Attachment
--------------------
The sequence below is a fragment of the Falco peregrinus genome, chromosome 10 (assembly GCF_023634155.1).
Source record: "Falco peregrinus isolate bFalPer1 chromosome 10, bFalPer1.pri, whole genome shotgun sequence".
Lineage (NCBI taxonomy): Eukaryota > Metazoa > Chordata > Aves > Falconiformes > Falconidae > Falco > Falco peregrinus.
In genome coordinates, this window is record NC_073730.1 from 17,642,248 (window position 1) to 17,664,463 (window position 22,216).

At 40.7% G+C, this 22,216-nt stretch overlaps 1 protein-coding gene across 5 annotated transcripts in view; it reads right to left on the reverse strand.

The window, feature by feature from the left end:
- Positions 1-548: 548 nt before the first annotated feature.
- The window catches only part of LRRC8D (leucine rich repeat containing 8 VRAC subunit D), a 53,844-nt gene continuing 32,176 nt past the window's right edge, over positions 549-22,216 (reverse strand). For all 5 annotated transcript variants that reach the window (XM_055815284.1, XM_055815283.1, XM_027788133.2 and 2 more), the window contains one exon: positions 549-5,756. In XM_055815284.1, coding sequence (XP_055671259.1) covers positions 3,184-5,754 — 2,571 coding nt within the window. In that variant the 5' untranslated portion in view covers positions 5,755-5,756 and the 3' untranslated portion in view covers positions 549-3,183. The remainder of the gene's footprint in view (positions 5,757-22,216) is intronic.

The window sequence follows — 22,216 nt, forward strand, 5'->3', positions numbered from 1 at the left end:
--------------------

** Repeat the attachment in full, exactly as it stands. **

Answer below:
The sequence below is a fragment of the Falco peregrinus genome, chromosome 10 (assembly GCF_023634155.1).
Source record: "Falco peregrinus isolate bFalPer1 chromosome 10, bFalPer1.pri, whole genome shotgun sequence".
Lineage (NCBI taxonomy): Eukaryota > Metazoa > Chordata > Aves > Falconiformes > Falconidae > Falco > Falco peregrinus.
In genome coordinates, this window is record NC_073730.1 from 17,642,248 (window position 1) to 17,664,463 (window position 22,216).

At 40.7% G+C, this 22,216-nt stretch overlaps 1 protein-coding gene across 5 annotated transcripts in view; it reads right to left on the reverse strand.

The window, feature by feature from the left end:
- Positions 1-548: 548 nt before the first annotated feature.
- The window catches only part of LRRC8D (leucine rich repeat containing 8 VRAC subunit D), a 53,844-nt gene continuing 32,176 nt past the window's right edge, over positions 549-22,216 (reverse strand). For all 5 annotated transcript variants that reach the window (XM_055815284.1, XM_055815283.1, XM_027788133.2 and 2 more), the window contains one exon: positions 549-5,756. In XM_055815284.1, coding sequence (XP_055671259.1) covers positions 3,184-5,754 — 2,571 coding nt within the window. In that variant the 5' untranslated portion in view covers positions 5,755-5,756 and the 3' untranslated portion in view covers positions 549-3,183. The remainder of the gene's footprint in view (positions 5,757-22,216) is intronic.

The window sequence follows — 22,216 nt, forward strand, 5'->3', positions numbered from 1 at the left end: